Ever heard of Cloud Seeding?

For those of us that are unaware, artificial rain is a reality. It’s called Cloud seeding. Research has been carried out on this technology for a number of decades with a variety of results.

For example in the United States Cloud Seeding has been successful in creating rain, however in China there are incidents in which its application created hailstorms rather than the obvious desired effect. Here is an exact definition from www.weathersolutions.com so that you can have a better understanding:

“Cloud seeding is the process of spreading either dry ice, or more commonly, silver iodide aerosols, into the upper part of clouds to try to stimulate the precipitation process and form rain.

 Since most rainfall starts through the growth of ice crystals from super-cooled cloud droplets (droplets colder than the freezing point, 32 degrees F or zero degrees C) in the upper parts of clouds, the silver iodide particles are meant to encourage the growth of new ice particles.” 

In 2010, there was a devastating drought throughout the Caribbean, which of course had negative effects on the agricultural production of the region. Do you think Cloud seeding would have been feasible? It might have been but let’s learn from the mistakes of others.

As  the video indicates (follow the previous link) it is difficult to make rain. In China, the technology has had short term effects as the clouds that were ‘seeded’ were then redirected to another location by wind.  Cloud seeding really is a ‘science’. Knowing this Do you really think Cloud seeding would have been feasible in the Caribbean during the drought period?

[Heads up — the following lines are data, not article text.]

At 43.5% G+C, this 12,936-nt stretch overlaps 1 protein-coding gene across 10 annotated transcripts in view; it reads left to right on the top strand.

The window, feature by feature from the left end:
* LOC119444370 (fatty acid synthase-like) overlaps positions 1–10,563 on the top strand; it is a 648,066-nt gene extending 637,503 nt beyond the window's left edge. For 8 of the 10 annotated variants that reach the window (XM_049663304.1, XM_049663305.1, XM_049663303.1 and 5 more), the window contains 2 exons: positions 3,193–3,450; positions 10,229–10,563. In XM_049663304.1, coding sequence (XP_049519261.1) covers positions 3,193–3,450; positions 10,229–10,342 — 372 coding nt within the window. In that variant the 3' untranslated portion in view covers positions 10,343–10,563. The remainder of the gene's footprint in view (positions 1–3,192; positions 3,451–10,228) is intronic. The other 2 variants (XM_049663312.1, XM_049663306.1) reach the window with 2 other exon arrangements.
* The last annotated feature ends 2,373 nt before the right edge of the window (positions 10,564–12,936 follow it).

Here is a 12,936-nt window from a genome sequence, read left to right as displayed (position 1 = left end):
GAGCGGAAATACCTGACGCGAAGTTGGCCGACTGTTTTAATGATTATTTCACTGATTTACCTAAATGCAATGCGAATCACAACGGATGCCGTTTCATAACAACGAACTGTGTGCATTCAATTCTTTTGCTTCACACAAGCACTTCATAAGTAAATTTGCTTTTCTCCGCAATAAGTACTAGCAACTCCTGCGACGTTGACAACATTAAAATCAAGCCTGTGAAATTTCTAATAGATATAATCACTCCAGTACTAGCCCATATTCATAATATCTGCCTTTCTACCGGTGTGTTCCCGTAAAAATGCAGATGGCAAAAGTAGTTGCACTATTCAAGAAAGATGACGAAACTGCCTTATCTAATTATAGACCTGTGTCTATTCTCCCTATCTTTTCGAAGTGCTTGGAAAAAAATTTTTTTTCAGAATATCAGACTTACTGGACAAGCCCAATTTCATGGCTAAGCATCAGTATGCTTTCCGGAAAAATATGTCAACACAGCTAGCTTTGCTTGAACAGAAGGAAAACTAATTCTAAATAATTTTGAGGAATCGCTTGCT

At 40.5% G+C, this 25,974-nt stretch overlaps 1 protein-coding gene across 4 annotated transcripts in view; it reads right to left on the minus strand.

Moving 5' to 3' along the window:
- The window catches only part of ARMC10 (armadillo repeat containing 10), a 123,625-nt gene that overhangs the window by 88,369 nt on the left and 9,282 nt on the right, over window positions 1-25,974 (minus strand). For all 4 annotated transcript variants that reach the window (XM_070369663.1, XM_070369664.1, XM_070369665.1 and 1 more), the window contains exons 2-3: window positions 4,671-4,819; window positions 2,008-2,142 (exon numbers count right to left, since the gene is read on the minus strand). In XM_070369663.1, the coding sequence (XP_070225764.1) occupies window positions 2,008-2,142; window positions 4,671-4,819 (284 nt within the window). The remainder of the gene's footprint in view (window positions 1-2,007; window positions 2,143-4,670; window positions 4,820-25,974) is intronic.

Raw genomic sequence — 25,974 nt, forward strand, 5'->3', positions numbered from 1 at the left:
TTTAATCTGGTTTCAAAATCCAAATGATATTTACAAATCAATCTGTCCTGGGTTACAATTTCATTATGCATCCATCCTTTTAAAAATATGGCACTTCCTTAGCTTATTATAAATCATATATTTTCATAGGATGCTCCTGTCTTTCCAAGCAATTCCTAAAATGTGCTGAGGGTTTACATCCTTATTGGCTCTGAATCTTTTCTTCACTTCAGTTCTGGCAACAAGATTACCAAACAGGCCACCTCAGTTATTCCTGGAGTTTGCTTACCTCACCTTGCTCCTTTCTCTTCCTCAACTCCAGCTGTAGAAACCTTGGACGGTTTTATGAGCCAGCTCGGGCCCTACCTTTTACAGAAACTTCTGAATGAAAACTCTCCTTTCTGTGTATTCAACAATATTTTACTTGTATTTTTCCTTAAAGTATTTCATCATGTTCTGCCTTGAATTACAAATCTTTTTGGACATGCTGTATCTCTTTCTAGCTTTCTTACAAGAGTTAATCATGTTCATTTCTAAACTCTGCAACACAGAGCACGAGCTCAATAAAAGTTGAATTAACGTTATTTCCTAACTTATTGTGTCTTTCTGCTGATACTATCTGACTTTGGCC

2 Comments

  1. TIt has been said said that desperate times require desperate measures. The cloud seeding in the Caribbean could be a viable option in terms of effectiveness (ability to induce rain when needed) however if possible more needs to done in terms of research for issues of control and cost. Where control is concerned, mention was made that rain seeding may be attempted in one area and produces the desired result in another, therefore expertise must be developed and harnessed. Also it was learnt that the process could be pretty expensive and futher feasibiltyy studies, would have to be carried out (as much as is possible) to determine if the benefits would outweigh the cost. Additionally, comparisons could be made on the feasibilty of other methods such as desalination to combat drought. To further add the practice of water conservation should also be upheld.

  2. Pingback: Drought worry or carefree… « technology4agri

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